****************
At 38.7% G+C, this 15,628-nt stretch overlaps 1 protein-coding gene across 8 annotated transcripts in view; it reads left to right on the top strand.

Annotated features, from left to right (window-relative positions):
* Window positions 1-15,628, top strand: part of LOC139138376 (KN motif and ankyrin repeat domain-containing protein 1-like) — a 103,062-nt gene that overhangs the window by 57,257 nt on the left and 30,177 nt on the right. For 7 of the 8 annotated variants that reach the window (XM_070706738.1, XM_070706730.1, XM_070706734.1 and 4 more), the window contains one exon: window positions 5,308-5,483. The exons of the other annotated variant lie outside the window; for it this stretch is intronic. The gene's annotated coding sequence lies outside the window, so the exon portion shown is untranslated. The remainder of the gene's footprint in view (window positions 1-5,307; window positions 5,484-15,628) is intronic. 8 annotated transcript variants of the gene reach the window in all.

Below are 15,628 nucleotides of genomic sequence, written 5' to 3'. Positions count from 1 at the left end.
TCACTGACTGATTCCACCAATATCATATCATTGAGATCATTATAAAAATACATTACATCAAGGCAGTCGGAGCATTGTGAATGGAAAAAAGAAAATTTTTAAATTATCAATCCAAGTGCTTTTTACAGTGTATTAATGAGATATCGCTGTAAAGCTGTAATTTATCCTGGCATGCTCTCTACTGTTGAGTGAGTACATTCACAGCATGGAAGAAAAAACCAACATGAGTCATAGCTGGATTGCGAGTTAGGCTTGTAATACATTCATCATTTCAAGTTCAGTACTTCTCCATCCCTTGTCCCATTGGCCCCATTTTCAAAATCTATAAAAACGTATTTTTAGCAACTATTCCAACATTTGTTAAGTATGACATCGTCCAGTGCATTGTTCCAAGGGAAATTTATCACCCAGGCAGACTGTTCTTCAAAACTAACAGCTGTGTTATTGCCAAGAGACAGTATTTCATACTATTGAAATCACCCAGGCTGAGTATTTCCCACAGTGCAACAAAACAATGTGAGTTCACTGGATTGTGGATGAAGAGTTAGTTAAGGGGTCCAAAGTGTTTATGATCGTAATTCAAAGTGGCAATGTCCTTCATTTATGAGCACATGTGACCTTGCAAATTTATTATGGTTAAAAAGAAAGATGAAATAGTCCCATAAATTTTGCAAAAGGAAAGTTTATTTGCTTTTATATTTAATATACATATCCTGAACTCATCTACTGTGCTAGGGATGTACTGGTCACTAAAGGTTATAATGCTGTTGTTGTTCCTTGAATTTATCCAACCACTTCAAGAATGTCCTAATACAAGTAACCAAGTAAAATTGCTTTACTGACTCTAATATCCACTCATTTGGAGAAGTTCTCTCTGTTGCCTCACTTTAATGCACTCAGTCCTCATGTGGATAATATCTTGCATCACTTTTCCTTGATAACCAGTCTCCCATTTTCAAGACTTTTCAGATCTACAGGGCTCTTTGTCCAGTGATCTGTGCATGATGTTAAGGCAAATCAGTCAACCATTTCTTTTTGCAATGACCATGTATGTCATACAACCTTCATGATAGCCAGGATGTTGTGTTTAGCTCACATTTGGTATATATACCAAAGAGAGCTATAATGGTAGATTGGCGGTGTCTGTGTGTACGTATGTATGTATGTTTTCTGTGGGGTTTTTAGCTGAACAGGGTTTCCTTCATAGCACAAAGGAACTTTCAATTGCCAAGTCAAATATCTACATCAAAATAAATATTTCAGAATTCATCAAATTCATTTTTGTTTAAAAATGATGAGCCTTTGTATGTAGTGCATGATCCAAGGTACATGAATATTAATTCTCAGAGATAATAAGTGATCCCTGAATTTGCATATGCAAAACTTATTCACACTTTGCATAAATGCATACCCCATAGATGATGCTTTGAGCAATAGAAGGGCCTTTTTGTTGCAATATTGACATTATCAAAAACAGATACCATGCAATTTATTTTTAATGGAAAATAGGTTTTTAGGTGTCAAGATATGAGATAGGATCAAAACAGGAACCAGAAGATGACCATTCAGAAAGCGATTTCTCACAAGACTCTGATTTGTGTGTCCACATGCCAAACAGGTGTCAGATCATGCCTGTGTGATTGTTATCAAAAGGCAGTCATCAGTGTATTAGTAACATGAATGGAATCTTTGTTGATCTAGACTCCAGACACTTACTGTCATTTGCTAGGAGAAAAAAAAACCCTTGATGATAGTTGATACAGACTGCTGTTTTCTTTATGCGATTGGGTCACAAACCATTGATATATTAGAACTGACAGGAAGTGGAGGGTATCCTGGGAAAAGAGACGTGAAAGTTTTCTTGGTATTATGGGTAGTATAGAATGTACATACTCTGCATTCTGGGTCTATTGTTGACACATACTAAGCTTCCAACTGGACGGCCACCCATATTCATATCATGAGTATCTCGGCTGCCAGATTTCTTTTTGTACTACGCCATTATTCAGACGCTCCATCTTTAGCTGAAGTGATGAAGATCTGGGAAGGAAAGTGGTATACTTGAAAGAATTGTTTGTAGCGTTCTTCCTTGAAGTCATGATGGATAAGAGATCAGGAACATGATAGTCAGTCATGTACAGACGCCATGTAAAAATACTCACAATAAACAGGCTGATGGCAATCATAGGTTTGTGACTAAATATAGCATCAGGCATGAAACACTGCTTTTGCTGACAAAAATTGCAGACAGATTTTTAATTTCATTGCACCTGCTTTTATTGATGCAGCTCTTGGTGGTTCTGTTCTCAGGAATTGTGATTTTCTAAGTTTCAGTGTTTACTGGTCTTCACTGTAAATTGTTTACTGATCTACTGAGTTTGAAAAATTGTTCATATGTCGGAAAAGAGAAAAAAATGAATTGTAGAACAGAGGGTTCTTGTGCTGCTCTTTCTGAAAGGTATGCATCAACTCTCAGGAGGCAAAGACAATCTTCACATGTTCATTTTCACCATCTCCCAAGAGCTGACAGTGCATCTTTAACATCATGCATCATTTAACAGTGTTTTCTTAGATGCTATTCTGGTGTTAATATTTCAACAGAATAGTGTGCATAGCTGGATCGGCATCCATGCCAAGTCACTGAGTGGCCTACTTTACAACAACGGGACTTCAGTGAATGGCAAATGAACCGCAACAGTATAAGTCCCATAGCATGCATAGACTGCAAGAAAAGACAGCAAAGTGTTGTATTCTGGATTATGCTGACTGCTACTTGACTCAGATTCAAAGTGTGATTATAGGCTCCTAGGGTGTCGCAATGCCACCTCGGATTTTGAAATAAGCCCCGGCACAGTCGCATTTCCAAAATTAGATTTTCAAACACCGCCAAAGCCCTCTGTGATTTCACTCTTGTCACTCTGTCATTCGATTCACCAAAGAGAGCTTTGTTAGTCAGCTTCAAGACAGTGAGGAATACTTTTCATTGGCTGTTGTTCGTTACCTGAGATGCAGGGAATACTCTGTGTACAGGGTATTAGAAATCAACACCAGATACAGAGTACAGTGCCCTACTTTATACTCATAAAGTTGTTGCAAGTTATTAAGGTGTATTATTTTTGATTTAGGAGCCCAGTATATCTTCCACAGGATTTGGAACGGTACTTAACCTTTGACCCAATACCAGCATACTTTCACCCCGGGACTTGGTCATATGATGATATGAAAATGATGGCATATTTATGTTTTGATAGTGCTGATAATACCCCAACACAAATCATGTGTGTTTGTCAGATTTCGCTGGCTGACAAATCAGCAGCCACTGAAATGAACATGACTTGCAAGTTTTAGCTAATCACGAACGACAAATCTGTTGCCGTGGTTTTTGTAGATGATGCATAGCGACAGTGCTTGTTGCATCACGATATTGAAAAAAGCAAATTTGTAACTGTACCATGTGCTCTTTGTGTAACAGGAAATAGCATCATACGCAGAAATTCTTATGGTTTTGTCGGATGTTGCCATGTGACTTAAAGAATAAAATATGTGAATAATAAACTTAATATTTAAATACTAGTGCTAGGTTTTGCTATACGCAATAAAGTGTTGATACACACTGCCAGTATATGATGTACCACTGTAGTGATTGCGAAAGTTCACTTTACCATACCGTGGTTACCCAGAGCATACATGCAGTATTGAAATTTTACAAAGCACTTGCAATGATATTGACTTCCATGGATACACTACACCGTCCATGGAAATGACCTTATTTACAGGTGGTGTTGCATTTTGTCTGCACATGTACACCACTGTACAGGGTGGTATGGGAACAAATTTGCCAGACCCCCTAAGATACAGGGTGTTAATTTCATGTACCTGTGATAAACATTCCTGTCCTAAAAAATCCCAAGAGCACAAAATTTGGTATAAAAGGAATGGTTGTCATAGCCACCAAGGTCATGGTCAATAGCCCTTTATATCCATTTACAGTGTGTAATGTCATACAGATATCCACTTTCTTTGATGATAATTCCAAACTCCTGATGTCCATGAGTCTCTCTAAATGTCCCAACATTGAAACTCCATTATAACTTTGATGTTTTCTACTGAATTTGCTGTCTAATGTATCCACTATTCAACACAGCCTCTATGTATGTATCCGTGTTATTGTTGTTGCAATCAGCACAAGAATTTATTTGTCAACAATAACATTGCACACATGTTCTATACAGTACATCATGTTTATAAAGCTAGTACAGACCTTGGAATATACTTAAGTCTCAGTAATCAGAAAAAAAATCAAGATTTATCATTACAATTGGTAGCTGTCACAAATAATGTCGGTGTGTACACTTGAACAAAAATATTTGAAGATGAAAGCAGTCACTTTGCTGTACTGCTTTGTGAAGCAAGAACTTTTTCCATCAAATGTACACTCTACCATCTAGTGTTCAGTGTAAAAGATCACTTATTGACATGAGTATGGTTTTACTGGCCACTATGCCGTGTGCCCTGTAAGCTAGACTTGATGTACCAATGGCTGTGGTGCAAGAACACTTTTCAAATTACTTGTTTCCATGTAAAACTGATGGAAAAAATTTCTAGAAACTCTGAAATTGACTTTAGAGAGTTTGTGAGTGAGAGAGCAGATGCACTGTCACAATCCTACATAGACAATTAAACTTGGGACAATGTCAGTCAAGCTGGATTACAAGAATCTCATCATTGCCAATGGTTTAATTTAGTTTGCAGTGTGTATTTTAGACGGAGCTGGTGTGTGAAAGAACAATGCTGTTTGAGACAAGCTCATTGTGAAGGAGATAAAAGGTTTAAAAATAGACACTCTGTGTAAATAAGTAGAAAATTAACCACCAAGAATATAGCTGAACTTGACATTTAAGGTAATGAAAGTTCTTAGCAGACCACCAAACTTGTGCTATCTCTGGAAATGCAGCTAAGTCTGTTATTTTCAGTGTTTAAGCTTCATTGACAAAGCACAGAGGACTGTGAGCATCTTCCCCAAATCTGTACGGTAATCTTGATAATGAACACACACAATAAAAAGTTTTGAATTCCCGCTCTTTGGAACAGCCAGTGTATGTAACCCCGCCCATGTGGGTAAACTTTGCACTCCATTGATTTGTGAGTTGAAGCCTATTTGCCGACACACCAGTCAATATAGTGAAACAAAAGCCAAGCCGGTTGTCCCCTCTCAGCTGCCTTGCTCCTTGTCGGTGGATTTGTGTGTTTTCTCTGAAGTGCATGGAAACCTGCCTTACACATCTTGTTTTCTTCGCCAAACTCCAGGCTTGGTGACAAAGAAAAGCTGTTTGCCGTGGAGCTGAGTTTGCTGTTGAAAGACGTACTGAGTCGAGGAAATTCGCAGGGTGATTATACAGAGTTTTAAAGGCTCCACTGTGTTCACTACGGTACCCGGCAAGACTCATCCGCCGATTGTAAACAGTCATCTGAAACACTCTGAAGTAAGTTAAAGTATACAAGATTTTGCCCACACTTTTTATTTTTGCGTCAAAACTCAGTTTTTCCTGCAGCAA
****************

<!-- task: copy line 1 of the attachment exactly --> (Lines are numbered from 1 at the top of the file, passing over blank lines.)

At 38.7% G+C, this 15,628-nt stretch overlaps 1 protein-coding gene across 8 annotated transcripts in view; it reads left to right on the top strand.